Director - eCommerce & Direct at MaxiNutrition (GSK Group)
31 March 2009 23:13pm
I am looking into what success anyone has had/suggested methods of making social media (Facebook, Twitter etc) work from an online marketing perspective.
As a business we use the likes of Twitter and Facebook widely to raise awareness and buzz - but as yet we have not seen a direct impact on sales via CTA's,
I have read several conflicting reports and seems to me that whilst the core demographic audience is an ideal fit, the ROI on spend just does not exist. Would love to know what experience others have with this method of marketing?
Ecommerce Manager Europe at Wolverine Worldwide
02 April 2009 09:31am
I can't give you a direct response to this but we are using for brand awareness only and not as a sales tool. I just don’t think people want to be sold to during their leisure time.
Yet to be convinced that advertising on social media sites actually does anything for you apart from waste your time.
I do want to be convinced like you it is a worthy effort.
Head of SEO & Social Media at Make It Rain Ltd
02 April 2009 11:07am
In terms of Direct Response we've seen great results using demographic targeting and niche segmentation on Facebook across various sectors. Run of site CPM is definitely not the way to go. Do you have specific landing pages for traffic from the social web?
From the POV of a soc med engagement strategy I'd be wary of focusing on channels before either manually or using a monitoring tool, finding out who your advocates and detractors are and where they broadcast their opinions. These findings will then inform how you engage with and amplify the positive while dealing with the root causes of any negativity towards the brand.
Owner at Digital Juggler
06 April 2009 12:23pm
I think it is very hard to create a financial ROI for sites like
Facebook & Twitter. Social media is more about building an engaged
community and creating/maintaining a positive online brand identity than direct
ROI. It is a bit like the investment in TV advertising versus direct response. The
very nature of a social networking site indicates people are there for social
reasons, mainly to share content and not to buy. That's not say you can't get a
sales but you have to find an audience that is willing to interact with your
social media channels for buying purposes and you also have to understand the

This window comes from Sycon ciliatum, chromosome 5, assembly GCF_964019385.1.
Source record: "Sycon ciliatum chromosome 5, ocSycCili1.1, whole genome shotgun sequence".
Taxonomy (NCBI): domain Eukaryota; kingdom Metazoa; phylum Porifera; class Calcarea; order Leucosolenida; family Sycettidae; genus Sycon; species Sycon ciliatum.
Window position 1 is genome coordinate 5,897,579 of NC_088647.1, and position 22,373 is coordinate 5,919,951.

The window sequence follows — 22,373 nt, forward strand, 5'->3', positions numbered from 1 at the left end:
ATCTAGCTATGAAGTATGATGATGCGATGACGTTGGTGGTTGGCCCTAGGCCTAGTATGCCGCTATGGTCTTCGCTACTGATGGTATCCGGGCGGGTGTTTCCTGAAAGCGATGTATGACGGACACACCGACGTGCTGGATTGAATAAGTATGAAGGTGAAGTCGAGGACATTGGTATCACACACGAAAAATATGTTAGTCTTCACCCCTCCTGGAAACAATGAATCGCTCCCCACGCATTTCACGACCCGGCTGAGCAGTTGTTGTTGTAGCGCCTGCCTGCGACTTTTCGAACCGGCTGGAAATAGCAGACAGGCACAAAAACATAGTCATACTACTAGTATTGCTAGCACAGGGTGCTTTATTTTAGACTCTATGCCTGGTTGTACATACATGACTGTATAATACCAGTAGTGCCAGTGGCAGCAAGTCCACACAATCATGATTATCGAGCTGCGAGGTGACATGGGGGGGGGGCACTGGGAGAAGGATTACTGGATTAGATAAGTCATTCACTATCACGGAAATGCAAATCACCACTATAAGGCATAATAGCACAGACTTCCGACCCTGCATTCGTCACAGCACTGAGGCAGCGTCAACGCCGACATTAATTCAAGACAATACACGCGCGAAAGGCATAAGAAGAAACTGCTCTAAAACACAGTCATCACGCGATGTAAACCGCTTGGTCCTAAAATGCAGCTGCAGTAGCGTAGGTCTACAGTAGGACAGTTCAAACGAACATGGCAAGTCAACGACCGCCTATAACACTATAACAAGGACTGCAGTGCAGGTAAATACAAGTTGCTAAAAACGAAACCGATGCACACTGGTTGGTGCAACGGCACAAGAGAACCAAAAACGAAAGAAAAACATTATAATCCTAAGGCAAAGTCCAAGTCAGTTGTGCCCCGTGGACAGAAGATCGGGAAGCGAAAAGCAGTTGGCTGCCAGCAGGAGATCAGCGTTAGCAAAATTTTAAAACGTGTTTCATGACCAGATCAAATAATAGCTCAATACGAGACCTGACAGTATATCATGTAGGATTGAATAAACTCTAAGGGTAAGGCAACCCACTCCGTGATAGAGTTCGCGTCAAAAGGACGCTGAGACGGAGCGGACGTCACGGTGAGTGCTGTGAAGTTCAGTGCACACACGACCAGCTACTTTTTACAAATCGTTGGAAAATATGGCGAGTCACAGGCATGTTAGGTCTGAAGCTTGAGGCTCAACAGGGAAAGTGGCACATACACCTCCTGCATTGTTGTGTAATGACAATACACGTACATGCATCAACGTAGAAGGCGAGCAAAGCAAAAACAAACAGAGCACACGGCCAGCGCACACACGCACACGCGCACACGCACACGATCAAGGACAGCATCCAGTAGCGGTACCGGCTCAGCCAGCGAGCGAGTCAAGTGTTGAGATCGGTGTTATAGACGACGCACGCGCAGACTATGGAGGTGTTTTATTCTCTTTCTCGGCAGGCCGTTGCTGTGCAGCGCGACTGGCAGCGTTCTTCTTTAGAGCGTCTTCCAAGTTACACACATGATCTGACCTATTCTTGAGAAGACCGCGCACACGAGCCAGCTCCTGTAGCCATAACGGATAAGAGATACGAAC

different communication channels available for each social media option.
If you look at the Dell Outlet account on Twitter, it has
generated over $1m in sales. However, Dell has about 50 Twitter accounts and
the Outlet one exists purely to offer discounted products - they also have
excellent customer service and relationship building accounts so customers
aren't being sold at, they are choosing to also follow a sales based service as
part of their Dell “Twitter experience”.
If you look at Facebook, Wiggly Wigglers is using this
effectively. The group page is based around adding value and engaging with
members. Heather’s team post regular content, link to their podcasts and information
& products on the website. This does drive traffic. However, the key
marketing tool to generate sales is the weekly email that is sent to the group –
this email is more like a story newsletter, fun & interesting but with a
clear sales message and unique offers to the Facebook group. The reason it
works is because the focus on the group page is to provide relevant, fresh
content that people can use & share, so people are more willing to receive
an email that is promoting products & offers. If you want I can post their
latest email to this thread – the content is brilliant and whilst it directly
sells, you just don’t feel that you are being sold to.
What are you doing on Facebook and Twitter at the moment? How much
value are you adding to your fans/followers? Are you making it interesting and
relevant for them to regularly visit your profiles? Also, are you promoting
these social profiles across your marketing mix so that anyone who visits your
website/blog etc can access these? Do you use the group email option in
Facebook to give that audience unique offers?
With social media, I personally believe the key is brand
reach. I also think that in time we will learn that the ROI comes from increased
loyalty and repeat visits/purchases – perhaps now is the time to define loyalty
metrics using your analytics tools and measure how the % of revenue from
returning customers changes in comparison to new customers. If you can increase
repeat purchase and lifetime value, perhaps that is a telling ROI measure for
social media investment.
Econsultancy's UK Social Media Statistics document is one of 11 individual downloads that make up Econsultancy’s UK Internet Statistics Compendium, a comprehensive compilation of statistics and online market research with data, facts, charts and figures that are essential to understanding the marketplace as a whole.
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